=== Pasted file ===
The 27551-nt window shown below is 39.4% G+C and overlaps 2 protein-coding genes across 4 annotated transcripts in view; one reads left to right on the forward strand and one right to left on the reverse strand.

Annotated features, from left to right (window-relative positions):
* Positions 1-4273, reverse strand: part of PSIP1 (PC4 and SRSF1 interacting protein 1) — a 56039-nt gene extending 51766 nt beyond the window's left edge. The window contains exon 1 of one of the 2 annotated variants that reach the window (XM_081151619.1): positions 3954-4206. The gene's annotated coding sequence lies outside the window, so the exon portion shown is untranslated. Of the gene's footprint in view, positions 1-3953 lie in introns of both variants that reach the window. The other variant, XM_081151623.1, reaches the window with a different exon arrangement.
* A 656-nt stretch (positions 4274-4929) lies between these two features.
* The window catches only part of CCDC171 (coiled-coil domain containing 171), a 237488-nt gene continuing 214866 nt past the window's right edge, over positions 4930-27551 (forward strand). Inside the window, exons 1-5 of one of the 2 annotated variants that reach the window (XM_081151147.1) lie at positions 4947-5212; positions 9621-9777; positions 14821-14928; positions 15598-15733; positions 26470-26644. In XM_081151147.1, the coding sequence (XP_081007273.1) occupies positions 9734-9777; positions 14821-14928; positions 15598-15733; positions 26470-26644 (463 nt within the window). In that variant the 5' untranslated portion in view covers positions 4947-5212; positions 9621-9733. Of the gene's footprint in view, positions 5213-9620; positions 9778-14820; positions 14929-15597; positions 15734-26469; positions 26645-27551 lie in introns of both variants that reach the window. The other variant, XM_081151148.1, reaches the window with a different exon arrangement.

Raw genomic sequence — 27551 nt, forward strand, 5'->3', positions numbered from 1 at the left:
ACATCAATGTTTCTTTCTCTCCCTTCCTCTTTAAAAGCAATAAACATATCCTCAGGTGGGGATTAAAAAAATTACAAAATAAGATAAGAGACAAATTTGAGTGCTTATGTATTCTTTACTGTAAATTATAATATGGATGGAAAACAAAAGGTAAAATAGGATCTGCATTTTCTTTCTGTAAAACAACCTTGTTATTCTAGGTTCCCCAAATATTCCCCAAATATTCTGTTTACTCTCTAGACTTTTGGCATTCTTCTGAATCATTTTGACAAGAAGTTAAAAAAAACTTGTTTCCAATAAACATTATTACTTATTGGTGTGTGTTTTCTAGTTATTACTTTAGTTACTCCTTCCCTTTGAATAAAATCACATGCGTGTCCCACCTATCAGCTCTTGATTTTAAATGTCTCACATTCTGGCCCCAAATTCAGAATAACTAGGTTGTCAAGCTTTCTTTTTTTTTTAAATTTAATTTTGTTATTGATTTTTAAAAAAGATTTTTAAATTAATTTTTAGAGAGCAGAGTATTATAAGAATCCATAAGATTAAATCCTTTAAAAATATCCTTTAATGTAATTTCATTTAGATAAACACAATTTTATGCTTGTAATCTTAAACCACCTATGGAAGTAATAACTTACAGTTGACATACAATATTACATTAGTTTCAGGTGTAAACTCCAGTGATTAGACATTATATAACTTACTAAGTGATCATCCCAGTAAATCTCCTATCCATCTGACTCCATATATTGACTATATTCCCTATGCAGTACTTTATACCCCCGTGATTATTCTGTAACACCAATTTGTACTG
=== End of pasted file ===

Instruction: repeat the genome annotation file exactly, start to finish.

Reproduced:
The 27551-nt window shown below is 39.4% G+C and overlaps 2 protein-coding genes across 4 annotated transcripts in view; one reads left to right on the forward strand and one right to left on the reverse strand.

Annotated features, from left to right (window-relative positions):
* Positions 1-4273, reverse strand: part of PSIP1 (PC4 and SRSF1 interacting protein 1) — a 56039-nt gene extending 51766 nt beyond the window's left edge. The window contains exon 1 of one of the 2 annotated variants that reach the window (XM_081151619.1): positions 3954-4206. The gene's annotated coding sequence lies outside the window, so the exon portion shown is untranslated. Of the gene's footprint in view, positions 1-3953 lie in introns of both variants that reach the window. The other variant, XM_081151623.1, reaches the window with a different exon arrangement.
* A 656-nt stretch (positions 4274-4929) lies between these two features.
* The window catches only part of CCDC171 (coiled-coil domain containing 171), a 237488-nt gene continuing 214866 nt past the window's right edge, over positions 4930-27551 (forward strand). Inside the window, exons 1-5 of one of the 2 annotated variants that reach the window (XM_081151147.1) lie at positions 4947-5212; positions 9621-9777; positions 14821-14928; positions 15598-15733; positions 26470-26644. In XM_081151147.1, the coding sequence (XP_081007273.1) occupies positions 9734-9777; positions 14821-14928; positions 15598-15733; positions 26470-26644 (463 nt within the window). In that variant the 5' untranslated portion in view covers positions 4947-5212; positions 9621-9733. Of the gene's footprint in view, positions 5213-9620; positions 9778-14820; positions 14929-15597; positions 15734-26469; positions 26645-27551 lie in introns of both variants that reach the window. The other variant, XM_081151148.1, reaches the window with a different exon arrangement.

Raw genomic sequence — 27551 nt, forward strand, 5'->3', positions numbered from 1 at the left:
ACATCAATGTTTCTTTCTCTCCCTTCCTCTTTAAAAGCAATAAACATATCCTCAGGTGGGGATTAAAAAAATTACAAAATAAGATAAGAGACAAATTTGAGTGCTTATGTATTCTTTACTGTAAATTATAATATGGATGGAAAACAAAAGGTAAAATAGGATCTGCATTTTCTTTCTGTAAAACAACCTTGTTATTCTAGGTTCCCCAAATATTCCCCAAATATTCTGTTTACTCTCTAGACTTTTGGCATTCTTCTGAATCATTTTGACAAGAAGTTAAAAAAAACTTGTTTCCAATAAACATTATTACTTATTGGTGTGTGTTTTCTAGTTATTACTTTAGTTACTCCTTCCCTTTGAATAAAATCACATGCGTGTCCCACCTATCAGCTCTTGATTTTAAATGTCTCACATTCTGGCCCCAAATTCAGAATAACTAGGTTGTCAAGCTTTCTTTTTTTTTTAAATTTAATTTTGTTATTGATTTTTAAAAAAGATTTTTAAATTAATTTTTAGAGAGCAGAGTATTATAAGAATCCATAAGATTAAATCCTTTAAAAATATCCTTTAATGTAATTTCATTTAGATAAACACAATTTTATGCTTGTAATCTTAAACCACCTATGGAAGTAATAACTTACAGTTGACATACAATATTACATTAGTTTCAGGTGTAAACTCCAGTGATTAGACATTATATAACTTACTAAGTGATCATCCCAGTAAATCTCCTATCCATCTGACTCCATATATTGACTATATTCCCTATGCAGTACTTTATACCCCCGTGATTATTCTGTAACACCAATTTGTACTG